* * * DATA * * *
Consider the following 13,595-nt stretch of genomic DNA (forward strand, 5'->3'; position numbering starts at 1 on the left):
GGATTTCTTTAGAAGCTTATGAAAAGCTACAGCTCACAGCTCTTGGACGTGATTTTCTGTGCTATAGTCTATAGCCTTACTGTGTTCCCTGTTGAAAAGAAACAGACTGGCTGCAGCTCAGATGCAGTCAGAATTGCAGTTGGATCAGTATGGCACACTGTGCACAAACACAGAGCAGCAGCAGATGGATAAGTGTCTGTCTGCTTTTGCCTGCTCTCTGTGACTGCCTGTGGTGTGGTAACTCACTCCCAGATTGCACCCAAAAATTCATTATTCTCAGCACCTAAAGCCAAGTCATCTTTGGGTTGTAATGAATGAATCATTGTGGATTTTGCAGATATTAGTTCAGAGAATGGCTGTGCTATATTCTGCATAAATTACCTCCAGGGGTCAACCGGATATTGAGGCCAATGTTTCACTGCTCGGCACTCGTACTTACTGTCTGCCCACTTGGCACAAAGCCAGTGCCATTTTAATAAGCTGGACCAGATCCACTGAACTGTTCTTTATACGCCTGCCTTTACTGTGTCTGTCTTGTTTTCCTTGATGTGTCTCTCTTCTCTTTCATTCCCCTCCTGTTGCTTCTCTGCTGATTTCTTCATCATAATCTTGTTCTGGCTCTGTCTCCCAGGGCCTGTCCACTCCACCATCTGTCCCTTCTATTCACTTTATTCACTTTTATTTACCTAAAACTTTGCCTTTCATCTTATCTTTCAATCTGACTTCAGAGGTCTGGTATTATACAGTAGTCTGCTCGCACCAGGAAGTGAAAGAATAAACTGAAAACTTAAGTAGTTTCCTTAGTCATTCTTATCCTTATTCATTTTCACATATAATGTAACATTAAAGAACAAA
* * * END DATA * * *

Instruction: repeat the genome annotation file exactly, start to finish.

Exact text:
Consider the following 13,595-nt stretch of genomic DNA (forward strand, 5'->3'; position numbering starts at 1 on the left):
GGATTTCTTTAGAAGCTTATGAAAAGCTACAGCTCACAGCTCTTGGACGTGATTTTCTGTGCTATAGTCTATAGCCTTACTGTGTTCCCTGTTGAAAAGAAACAGACTGGCTGCAGCTCAGATGCAGTCAGAATTGCAGTTGGATCAGTATGGCACACTGTGCACAAACACAGAGCAGCAGCAGATGGATAAGTGTCTGTCTGCTTTTGCCTGCTCTCTGTGACTGCCTGTGGTGTGGTAACTCACTCCCAGATTGCACCCAAAAATTCATTATTCTCAGCACCTAAAGCCAAGTCATCTTTGGGTTGTAATGAATGAATCATTGTGGATTTTGCAGATATTAGTTCAGAGAATGGCTGTGCTATATTCTGCATAAATTACCTCCAGGGGTCAACCGGATATTGAGGCCAATGTTTCACTGCTCGGCACTCGTACTTACTGTCTGCCCACTTGGCACAAAGCCAGTGCCATTTTAATAAGCTGGACCAGATCCACTGAACTGTTCTTTATACGCCTGCCTTTACTGTGTCTGTCTTGTTTTCCTTGATGTGTCTCTCTTCTCTTTCATTCCCCTCCTGTTGCTTCTCTGCTGATTTCTTCATCATAATCTTGTTCTGGCTCTGTCTCCCAGGGCCTGTCCACTCCACCATCTGTCCCTTCTATTCACTTTATTCACTTTTATTTACCTAAAACTTTGCCTTTCATCTTATCTTTCAATCTGACTTCAGAGGTCTGGTATTATACAGTAGTCTGCTCGCACCAGGAAGTGAAAGAATAAACTGAAAACTTAAGTAGTTTCCTTAGTCATTCTTATCCTTATTCATTTTCACATATAATGTAACATTAAAGAACAAA